Credit hour limit puts students in a bind


Tanner Long grew up bleeding blue.

As a child of two BYU alumni, BYU was the school of his dreams. But when he finally enrolled at BYU, it wasn’t quite the dream he had always imagined.

After being an undecided major for a few semesters, Long decided to declare exercise science. However, he quickly realized that wasn’t his passion.

“I was getting D’s in all my science classes, and I knew I needed to change my major,” Long said.

Unfortunately for Long, it wasn’t that simple. While he was undeclared, he filled his semesters with all his general education classes and most of his classes for a Spanish minor.

After serving a mission in Chile, a Spanish minor was an easy choice. So for Long, it made sense to work towards a minor and complete his general education (GE) classes while exploring other options.

“I didn’t know what to do, so I took all my GE classes and by the time I figured out what I wanted to do, it was too late,” he said.

It was too late for Long because some limited enrollment programs at BYU generally don’t accept students who have more than a certain amount of credits, and the advertising program — Long’s ambition — was one of those programs.

Long said he talked with his adviser about switching from exercise science to pre-communications and his adviser gave him the all clear. It was only after taking the prerequisite courses for the advertising program that Long was told he would be required to petition to apply because he had over 75 credit hours.

“The communications adviser made it very clear that it wasn’t worth my time to even try to apply,” Long said.

Long said the petition process was highly discouraged and that it was rare for students to be granted acceptance even with the petition.

The 75 plus credit hours policy is not just unique to limited enrollment programs. According to a university policy, after 60 credits students are required to either meet with an adviser to explain their intentions or declare a major. And if students have earned 75 or more credit hours, they can only change majors by petition.

Associate Student Life Vice President Ronald Chapman said this policy exists to benefit students.

“College life is expensive. You’re going to incur more debt by staying here,” he said.

Chapman explained that students would be better served to graduate with a Bachelor degree quickly, without debt, and then move on to graduate school if a student still has a passion for studying something else.

Approximately 83 percent of students change majors at least once while at BYU. In the winter of 2018 the advisement center contacted 100 open major students who earned 60 or more credits, but only 12 came in to meet with an adviser. (Allie Jones)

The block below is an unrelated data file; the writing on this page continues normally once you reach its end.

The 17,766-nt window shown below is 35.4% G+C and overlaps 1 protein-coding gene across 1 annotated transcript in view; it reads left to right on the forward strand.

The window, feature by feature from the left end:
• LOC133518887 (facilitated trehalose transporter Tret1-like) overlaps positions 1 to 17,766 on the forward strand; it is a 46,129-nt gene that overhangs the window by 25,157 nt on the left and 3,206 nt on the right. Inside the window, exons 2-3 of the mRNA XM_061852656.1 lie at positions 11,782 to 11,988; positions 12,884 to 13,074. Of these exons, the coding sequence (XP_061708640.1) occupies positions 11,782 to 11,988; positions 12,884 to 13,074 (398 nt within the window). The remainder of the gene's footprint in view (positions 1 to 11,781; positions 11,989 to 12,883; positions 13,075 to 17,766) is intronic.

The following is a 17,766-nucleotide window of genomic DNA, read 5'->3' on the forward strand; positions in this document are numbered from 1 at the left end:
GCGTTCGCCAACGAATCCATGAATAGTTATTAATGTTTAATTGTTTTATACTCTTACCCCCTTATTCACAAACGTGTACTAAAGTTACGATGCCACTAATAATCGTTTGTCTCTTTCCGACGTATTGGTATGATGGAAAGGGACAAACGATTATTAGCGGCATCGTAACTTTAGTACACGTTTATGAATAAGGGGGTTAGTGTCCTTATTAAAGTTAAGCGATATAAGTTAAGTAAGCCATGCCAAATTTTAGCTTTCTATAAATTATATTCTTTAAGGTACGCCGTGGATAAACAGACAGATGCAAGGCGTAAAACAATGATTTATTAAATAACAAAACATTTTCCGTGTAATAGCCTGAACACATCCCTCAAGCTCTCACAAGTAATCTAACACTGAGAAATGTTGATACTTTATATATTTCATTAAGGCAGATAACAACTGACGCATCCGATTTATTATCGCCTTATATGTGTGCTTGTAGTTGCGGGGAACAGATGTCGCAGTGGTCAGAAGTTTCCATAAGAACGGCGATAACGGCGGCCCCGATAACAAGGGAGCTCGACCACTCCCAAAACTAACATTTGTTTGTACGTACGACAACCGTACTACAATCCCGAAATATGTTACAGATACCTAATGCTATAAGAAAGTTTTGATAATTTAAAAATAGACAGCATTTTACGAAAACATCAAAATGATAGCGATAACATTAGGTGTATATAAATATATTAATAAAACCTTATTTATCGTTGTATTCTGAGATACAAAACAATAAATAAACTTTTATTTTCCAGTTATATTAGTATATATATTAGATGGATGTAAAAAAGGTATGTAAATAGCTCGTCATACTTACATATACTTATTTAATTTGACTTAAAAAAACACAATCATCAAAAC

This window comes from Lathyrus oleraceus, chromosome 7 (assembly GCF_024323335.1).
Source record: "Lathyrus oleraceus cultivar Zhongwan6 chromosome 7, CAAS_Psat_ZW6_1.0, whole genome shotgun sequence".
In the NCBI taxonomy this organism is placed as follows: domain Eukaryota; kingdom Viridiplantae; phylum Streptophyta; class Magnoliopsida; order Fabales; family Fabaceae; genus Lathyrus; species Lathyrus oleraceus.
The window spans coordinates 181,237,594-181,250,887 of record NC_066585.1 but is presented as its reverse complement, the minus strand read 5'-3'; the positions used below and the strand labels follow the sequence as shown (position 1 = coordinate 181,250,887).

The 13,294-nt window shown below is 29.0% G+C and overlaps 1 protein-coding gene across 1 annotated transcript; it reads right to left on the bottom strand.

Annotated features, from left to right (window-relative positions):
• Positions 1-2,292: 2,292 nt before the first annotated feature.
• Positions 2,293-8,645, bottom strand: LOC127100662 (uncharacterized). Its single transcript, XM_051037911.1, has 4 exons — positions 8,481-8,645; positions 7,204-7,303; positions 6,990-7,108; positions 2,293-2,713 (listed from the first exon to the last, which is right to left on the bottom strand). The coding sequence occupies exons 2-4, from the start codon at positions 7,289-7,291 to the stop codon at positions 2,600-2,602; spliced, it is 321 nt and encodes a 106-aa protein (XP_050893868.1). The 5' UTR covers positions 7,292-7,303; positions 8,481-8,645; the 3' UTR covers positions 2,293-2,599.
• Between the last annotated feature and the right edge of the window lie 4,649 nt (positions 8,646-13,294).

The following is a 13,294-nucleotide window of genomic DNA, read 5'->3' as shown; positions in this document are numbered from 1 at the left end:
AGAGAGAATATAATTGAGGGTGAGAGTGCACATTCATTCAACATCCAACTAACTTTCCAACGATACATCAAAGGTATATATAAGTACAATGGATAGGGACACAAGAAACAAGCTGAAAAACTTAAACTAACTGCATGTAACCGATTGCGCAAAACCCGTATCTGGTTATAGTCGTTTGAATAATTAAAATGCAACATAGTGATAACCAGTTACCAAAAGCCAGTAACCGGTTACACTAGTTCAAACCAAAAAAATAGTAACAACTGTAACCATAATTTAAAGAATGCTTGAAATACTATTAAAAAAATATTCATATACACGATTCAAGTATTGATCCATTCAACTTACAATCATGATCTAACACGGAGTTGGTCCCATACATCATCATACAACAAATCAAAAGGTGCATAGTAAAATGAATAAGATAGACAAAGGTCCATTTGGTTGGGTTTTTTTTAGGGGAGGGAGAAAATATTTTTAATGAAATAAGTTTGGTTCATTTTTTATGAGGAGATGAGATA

Chapman also said only 17 percent of students stay in the intended major they applied to BYU with. Therefore, the large majority of BYU students change their major at least one time, and according to the university policy, that is allowed as long as it is within the credit limit.

But for many students like Long, they hear about this policy too many credit hours too late.

Keith Proctor, an academic adviser for the University Advisement Center, said open major students are contacted by the center after earning 60 credit hours and are invited to meet with an adviser.

“Students shouldn’t have to feel like they have to figure it all out on their own,” he said.

The University Advisement Center is dedicated to helping students figure out academic and career goals. During Winter 2018, the advisement center contacted 100 open major students but only 12 came in to meet with an adviser.

Proctor said there are a lot of resources available to help incoming students start exploring immediately. His advice to students would be to meet with an advisor, take STDEV 117 — a career exploration class specifically focused on a theoretical approach to self-discovery — visit the website to explore different major options, and go into the advisement center to take personality and interests tests including the Type Focus, the Strong Interest Inventory, and the Myers-Briggs Type Indicator.

Proctor said the advisement center is here to help students become more self-aware and help them find their passion.

Proctor suggested students try not to take all of their general education classes at once. He recommends a mix of general education, minor and major courses throughout each year.

Clark Callahan, associate director for the School of Communications, said Long’s experience is not what should have been.

“We want all people to apply regardless of credit hours,” he said.

Callahan said he personally meets with students who have over 75 credit hours and makes sure these students understand that if they want to apply to a communications emphasis they have to accept an additional four semesters of college. As long as the student is willing to accept that timeline, the school allows them to apply, according to Callahan.

But Long was never directed to meet with Callahan after talking to the communications adviser. He was told his only option was to change his minor and make Spanish his major.

“Spanish isn’t what I want to do with my life and I feel like it’s been a waste of my time,” Long said. “Now I’ll graduate in six years, but I would’ve already graduated if I had been able to change to advertising.”

If Long could do it all over again, he said there were many things he would change. But he advises freshman to not take so many credits the first two semesters so they do not get caught up unexpectedly by this policy.

Students who wish to meet with their academic advisers can do so within their respective colleges. The University Advisement Center can set up appointments with all open majors and can be reached by phone at 801-422-3826 or in person in room 2500 of the Wilkinson Student Center.

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